Until recently, most of what little free time he had was spent at the Adair Park house, clearing the backyard of kudzu, boarding up windows, and dismantling the house to a point where it could be put back together. Poventud was essentially recruited into the neighborhood. He'd previously been looking at homes in Old Fourth Ward, but was priced out when Fourth Ward Park opened up last year. "It didn't matter what neighborhood I ended up in," he says, "as long as it meant being next to this project that I had been volunteering [with] for seven years." The condition of the house itself was, perhaps, a bit of an afterthought.
The first general contractor he worked with — a guy a family member met at Home Depot who had more than a couple Better Business Bureau complaints associated with his name — estimated the renovations would cost somewhere between $70,000 and $120,000. Turns out, that estimate was a little optimistic; his current contractor recently quoted him a more realistic $146,000. Firing the contractor and hiring a new one set him back about a month, but that frustration was secondary to what he was going through with code enforcement at the time.
In December, Poventud received a call from Atlanta Code Compliance alerting him to several of the property's pretty obvious deficiencies, ones that existed well before he bought the place. They said the paint was peeling when, really, the exterior paint is pretty much non-existent. They said the roof needed to be repaired — the roof that was draped with an enormous tarp to cover the holes. He found the call almost funny. "I said to them, 'Have you been to my house? Have you seen this place?" Poventud recalls. According to Poventud, the officer said she hadn't, but the violations had been on file for some time, and she would send a notice.
About a month later, the notice arrived. To replace siding, scrape and paint the whole house, and replace the roof, Poventud was given two weeks.
He and his friends had made a valiant effort to clean up a property that had been derelict for a long time, but he simply couldn't make any major repairs until he received a bank loan. And banks have been wary about issuing loans associated with residences in the financially hard-hit 30310 ZIP code.
For the next several weeks, Poventud says he called code compliance three to five times a day to explain his circumstances and get an extension. According to the notice, he could have been fined as much as $1,000 per violation for noncompliance, money he simply didn't have. Eventually, he was granted an extension — an additional 10 days.
It took the intervention of at-large councilman Michael Julian Bond to get code compliance off Poventud's back. Neighbors sent letters to several city officials to request clemency on Poventud's behalf, and Bond was one of only a couple who responded. "I was glad to help him out," Bond says. "He's trying to make an investment there. How does that neighborhood ever rebound if there aren't policies in place that allow them to grow?"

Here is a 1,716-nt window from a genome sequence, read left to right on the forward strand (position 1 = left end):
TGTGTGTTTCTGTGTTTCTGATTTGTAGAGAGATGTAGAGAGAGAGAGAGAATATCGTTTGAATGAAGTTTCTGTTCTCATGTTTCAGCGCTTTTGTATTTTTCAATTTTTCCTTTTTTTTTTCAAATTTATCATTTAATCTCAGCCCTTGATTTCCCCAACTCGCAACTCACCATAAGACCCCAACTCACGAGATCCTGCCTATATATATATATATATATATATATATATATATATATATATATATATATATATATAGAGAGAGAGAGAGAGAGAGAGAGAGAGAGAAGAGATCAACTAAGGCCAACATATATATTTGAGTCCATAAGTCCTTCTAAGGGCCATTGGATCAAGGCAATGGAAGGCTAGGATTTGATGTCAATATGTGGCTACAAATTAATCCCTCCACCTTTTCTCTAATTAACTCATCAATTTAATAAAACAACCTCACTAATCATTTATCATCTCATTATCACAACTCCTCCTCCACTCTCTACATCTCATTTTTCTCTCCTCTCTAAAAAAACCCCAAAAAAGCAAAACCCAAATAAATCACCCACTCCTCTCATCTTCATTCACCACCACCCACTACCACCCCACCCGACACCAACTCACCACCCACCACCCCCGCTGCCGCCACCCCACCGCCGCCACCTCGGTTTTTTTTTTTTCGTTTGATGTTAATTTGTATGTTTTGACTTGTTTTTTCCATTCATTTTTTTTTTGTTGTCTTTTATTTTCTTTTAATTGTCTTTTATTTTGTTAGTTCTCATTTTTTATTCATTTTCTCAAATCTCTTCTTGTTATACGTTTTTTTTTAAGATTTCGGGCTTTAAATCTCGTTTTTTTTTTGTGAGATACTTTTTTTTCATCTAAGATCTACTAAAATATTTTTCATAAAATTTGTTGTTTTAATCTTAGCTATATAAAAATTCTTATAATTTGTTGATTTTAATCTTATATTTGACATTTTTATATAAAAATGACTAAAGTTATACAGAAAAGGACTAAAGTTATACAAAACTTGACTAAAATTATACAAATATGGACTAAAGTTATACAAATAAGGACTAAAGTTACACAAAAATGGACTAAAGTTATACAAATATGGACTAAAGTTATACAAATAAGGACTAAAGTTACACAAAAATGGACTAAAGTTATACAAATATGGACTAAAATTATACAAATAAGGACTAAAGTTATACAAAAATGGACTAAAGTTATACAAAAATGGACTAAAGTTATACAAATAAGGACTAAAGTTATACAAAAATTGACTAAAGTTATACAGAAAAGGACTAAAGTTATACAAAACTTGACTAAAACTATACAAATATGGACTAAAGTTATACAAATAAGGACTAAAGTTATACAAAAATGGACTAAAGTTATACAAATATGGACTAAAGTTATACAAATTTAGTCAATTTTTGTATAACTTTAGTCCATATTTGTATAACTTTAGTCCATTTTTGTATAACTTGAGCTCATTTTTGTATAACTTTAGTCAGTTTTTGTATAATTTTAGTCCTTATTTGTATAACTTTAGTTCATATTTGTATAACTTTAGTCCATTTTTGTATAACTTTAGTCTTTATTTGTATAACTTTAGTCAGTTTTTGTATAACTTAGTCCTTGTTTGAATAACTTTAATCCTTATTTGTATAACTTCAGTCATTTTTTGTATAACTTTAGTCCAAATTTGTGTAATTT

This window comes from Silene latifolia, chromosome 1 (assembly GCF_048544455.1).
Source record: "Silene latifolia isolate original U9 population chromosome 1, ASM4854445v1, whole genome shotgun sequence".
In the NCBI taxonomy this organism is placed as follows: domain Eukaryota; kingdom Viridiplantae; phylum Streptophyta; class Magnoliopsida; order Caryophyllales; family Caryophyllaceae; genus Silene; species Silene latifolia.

It's a good question. Poventud also wonders why a city councilman's involvement was necessary to get code compliance to do something as simple as listen to his concerns and weigh them against the benefit his efforts could bring about. He worries about what becomes of homebuyers who aren't as well connected as he is. "Our government is a disaster," he says. "I volunteer for the city, but I've actually never dealt with our city government. If I am going to go through this, what about the poor SOB who doesn't even know where City Hall is, and doesn't have a Facebook core who know to call Bond's office for help?"
Code compliance's renewed interest in taking violators to task presents something of a catch-22 for residents of Adair Park. The code compliance department was poorly run and almost nonresponsive for years. Burned-out shells of houses and dilapidated properties all over Atlanta — but particularly in Southwest Atlanta — were allowed to deteriorate, and their derelict owners were confronted with often laissez-faire enforcement when they were confronted at all. Code compliance was recently whipped into shape by Lt. C.J. Davis, a former APD Internal Affairs officer, and complaints and violations that hadn't been acted upon for years are suddenly being dealt with. But the department's sudden zeal, in an area like Adair Park, can be as much a curse as it is a blessing. Adair Park Today president Jay Melton says, "It's, like, holy crap, they're doing things, but now they're just trying to clear a backlog, moving forward on complaints from the past, and not listening to residents that are trying to communicate with them. So, it's a mixed bag." (Davis did not respond to CL's calls for comment.)